It’s rare that I’ll prefer the third entry in a series like this, but that just happens to be the case with Angelhasfallen. I had similar feelings with the third Hangover film in that I actually preferred that over the first two. So while rare, it can still happen with me. Should the series end here, I’d say they went out on a mostly high note. A trusted site left a review for this film that was surprisingly positive. I bring this up, because this would’ve been a film I otherwise skipped all together or covered down the road when review time came along. Instead, that good review got me to the theater. Make no mistake, Angel isn’t some modern classic, but it gets a lot of things right. Despite the overblown climax, it attempts to present the lead character Mike Banning (Gerard Butler) as more of a human this time around. That opposed to the superhero like character he’s played in the first two films. There are a lot of surprises to be found here. I’ll touch on them more in a bit, but if you’ve been with the series this far then you should definitely check out this chapter. If you never bothered or gave up after the first or second films, then do yourself a favor and see if this one can win you over.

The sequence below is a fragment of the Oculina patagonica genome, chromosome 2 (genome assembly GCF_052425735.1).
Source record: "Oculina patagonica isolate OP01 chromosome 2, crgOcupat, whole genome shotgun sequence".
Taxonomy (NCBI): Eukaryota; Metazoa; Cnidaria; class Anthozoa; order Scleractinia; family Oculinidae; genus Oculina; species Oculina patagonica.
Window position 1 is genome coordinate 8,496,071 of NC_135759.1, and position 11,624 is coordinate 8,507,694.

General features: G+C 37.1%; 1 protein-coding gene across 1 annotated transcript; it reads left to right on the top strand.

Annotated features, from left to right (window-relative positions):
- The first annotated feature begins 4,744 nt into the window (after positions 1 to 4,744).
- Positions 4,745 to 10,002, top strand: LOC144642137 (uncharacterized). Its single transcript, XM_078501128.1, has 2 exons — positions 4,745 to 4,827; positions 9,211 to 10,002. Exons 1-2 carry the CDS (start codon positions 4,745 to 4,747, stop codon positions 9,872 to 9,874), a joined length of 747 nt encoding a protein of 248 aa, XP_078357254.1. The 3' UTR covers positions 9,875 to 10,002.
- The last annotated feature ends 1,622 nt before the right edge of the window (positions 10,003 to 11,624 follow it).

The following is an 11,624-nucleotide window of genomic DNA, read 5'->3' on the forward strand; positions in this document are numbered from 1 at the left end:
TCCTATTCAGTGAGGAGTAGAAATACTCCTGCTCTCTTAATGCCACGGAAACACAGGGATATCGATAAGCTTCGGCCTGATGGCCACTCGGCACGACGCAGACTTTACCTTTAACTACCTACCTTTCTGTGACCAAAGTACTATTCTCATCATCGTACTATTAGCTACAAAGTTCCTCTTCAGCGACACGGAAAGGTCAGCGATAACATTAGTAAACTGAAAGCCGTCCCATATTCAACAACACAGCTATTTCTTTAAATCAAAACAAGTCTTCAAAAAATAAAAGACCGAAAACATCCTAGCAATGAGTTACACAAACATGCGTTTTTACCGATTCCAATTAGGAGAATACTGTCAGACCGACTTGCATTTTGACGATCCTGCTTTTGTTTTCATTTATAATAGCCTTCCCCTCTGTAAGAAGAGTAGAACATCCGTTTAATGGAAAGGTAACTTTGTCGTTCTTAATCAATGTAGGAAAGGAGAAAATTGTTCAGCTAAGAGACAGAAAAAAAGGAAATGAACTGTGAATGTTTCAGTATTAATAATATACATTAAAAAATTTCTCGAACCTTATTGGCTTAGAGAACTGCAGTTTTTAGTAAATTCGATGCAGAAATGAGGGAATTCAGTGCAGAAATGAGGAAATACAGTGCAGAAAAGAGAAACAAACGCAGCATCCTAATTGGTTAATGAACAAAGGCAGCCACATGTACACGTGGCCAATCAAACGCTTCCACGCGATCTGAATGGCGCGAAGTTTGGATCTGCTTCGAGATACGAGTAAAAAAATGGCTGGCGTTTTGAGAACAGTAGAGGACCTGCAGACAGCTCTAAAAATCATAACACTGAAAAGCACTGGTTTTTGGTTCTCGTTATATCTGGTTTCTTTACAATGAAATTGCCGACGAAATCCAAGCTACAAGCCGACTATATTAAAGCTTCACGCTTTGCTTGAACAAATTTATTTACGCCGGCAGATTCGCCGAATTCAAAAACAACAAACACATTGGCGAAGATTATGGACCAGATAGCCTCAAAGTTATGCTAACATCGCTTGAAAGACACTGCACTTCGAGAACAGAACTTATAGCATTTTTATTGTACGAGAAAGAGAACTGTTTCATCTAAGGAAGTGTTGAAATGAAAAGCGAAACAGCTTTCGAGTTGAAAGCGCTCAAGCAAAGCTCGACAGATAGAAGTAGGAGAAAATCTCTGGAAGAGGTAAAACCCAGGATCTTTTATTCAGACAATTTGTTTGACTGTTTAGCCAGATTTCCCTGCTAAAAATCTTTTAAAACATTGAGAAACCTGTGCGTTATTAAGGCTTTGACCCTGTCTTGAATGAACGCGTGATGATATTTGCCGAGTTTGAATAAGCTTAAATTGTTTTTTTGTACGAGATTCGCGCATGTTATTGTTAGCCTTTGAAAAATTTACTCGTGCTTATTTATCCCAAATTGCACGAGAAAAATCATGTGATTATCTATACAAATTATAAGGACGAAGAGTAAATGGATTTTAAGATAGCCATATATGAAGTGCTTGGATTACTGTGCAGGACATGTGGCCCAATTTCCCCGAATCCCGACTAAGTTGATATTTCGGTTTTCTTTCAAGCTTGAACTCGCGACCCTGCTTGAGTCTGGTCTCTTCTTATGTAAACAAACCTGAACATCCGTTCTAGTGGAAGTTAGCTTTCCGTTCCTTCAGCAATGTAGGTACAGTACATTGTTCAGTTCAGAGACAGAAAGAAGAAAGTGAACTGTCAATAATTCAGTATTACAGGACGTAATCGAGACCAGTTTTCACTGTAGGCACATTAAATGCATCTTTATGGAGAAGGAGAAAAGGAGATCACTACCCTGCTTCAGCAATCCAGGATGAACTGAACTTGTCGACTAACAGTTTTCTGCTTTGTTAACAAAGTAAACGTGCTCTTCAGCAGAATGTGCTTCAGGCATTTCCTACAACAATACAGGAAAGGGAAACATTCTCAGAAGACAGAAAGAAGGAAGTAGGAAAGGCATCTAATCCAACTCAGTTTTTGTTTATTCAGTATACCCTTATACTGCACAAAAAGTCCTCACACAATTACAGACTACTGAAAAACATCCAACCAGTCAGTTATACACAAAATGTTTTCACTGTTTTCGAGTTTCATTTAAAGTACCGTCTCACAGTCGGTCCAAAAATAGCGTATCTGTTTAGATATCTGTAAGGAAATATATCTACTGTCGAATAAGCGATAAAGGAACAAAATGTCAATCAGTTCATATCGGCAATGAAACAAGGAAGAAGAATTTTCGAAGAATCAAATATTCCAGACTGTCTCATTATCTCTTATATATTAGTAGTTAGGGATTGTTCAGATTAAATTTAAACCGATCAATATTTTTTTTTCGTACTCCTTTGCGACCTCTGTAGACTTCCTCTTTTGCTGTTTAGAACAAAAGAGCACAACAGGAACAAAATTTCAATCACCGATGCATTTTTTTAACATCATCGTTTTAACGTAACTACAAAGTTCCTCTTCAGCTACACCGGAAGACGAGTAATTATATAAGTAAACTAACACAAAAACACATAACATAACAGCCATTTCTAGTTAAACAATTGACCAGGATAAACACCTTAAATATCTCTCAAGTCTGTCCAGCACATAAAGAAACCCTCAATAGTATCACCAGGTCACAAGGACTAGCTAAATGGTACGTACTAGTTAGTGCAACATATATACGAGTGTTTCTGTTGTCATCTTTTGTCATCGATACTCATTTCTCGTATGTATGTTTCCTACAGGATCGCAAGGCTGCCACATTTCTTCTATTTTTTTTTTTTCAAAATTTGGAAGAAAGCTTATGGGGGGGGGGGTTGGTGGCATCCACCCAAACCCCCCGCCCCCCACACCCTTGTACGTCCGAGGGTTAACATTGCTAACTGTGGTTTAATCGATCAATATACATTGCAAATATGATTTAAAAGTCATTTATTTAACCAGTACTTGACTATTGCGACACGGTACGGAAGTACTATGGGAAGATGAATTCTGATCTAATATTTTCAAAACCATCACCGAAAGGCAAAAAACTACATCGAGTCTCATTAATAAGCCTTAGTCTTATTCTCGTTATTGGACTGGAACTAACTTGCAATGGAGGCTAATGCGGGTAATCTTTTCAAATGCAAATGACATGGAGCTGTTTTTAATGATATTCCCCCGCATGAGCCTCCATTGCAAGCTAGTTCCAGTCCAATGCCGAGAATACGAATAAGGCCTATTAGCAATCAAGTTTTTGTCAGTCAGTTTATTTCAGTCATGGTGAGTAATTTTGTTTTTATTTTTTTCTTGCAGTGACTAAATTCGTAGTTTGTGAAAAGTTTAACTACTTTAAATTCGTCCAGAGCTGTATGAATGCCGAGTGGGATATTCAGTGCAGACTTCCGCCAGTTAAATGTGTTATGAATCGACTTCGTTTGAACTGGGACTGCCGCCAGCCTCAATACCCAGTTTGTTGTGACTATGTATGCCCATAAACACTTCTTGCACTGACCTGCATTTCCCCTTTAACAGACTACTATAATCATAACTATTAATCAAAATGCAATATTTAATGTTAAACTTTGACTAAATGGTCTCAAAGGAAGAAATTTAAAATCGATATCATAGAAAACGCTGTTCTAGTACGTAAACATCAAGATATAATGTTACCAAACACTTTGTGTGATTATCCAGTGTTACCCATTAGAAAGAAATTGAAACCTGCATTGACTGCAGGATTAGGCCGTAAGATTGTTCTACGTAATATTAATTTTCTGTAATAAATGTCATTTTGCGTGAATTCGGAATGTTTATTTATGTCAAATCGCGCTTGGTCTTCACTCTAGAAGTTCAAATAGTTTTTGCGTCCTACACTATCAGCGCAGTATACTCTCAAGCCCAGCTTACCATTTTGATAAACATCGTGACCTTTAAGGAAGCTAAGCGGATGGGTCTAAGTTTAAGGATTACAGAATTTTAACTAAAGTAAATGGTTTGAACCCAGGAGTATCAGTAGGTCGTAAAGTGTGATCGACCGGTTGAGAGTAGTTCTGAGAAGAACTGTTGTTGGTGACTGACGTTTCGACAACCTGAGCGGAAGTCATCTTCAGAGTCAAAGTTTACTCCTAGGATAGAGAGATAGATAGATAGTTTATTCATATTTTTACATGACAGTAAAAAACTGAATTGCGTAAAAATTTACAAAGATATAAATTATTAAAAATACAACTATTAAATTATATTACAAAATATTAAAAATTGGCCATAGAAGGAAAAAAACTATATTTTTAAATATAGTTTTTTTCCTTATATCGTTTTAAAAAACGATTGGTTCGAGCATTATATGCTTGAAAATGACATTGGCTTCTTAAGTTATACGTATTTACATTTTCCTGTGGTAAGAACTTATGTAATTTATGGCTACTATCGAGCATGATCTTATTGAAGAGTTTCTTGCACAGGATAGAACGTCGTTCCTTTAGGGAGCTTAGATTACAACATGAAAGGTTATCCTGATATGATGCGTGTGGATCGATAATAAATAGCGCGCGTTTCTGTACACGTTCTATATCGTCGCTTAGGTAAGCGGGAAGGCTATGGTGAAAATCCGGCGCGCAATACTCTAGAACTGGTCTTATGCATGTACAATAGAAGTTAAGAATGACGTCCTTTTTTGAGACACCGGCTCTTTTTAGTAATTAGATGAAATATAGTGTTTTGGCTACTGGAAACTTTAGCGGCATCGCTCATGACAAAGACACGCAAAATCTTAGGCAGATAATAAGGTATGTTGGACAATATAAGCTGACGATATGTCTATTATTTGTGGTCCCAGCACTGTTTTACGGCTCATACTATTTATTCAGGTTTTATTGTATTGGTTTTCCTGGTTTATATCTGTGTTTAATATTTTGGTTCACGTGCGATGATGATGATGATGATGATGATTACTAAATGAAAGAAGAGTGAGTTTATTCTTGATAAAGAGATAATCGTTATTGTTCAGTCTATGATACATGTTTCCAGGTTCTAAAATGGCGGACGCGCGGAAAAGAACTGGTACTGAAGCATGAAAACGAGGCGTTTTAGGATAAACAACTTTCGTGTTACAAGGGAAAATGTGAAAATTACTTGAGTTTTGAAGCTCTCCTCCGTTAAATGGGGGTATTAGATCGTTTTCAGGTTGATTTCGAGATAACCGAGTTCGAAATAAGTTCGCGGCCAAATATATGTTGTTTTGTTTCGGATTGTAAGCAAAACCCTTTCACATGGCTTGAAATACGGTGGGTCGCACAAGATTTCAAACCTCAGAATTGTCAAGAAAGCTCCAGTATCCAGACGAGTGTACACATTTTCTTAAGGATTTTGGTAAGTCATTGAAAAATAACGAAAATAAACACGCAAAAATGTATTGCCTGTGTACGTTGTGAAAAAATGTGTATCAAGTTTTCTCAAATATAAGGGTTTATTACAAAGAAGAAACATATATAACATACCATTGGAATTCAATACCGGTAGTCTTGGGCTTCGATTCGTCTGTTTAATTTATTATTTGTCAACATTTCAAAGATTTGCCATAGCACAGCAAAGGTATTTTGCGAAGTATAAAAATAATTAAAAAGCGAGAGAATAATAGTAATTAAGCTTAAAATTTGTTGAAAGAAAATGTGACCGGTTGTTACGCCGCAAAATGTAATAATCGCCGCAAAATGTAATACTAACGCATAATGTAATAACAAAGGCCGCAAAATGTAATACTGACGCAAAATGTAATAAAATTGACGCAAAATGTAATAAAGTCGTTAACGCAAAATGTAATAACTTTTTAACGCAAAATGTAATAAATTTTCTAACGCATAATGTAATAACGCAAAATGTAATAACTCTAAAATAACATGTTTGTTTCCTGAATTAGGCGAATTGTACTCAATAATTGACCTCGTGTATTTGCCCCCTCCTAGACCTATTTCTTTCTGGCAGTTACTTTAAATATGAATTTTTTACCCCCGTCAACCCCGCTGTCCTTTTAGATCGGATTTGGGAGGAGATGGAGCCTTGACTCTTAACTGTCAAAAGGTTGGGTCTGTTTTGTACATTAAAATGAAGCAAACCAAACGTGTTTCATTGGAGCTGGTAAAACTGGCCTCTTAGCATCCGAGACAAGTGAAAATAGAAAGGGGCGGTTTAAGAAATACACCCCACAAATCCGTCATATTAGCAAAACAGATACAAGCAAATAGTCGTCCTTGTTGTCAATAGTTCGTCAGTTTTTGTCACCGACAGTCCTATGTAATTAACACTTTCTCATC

The film begins with a big action scene where secret agents, including our hero Mike Banning (Butler) are going through training at a secret site. We learn early on that Mike isn’t feeling too great. In fact, he’s suffering from major headaches and insomnia. His doctor advises him to take it easy. Of course Banning lies about what he does for a living, but he is starting to feel the stress. Morgan Freeman returns once again as President Allan Trumball. Mike also has a big decision to make. He is the first person sought after to fill the new job of Secret Service Director. While Mike doesn’t exactly want to give up his current role, he knows that it might be inevitable. While on a fishing trip, the President sees that Mike seems exhausted and tells him to have someone else take over on his watch. An attack occurs where drones come and kill everyone except Mike and the President. While Mike is injured, he is still OK. The President is in a coma, but may recover. Unfortunately, Mike is blamed for the attack. We meet FBI Agent Helen Thompson (Jada Pinkett Smith) who tells Mike what he’s accused of and what will happen next. Mike maintains his innocence, but the President is under, so he can’t corroborate his story. While En route to the detention center, there’s an ambush which Mike manages to escape. Now a fugitive, he takes refuge where he can, with his father Clay (Nick Nolte). To say his father is off the grid would be a serious understatement. This is where the film largely succeeds in the relationship between Mike and his father who has been absent for most of his life. Nolte does a fine job and there’s emotional scenes and some much needed comic relief as well.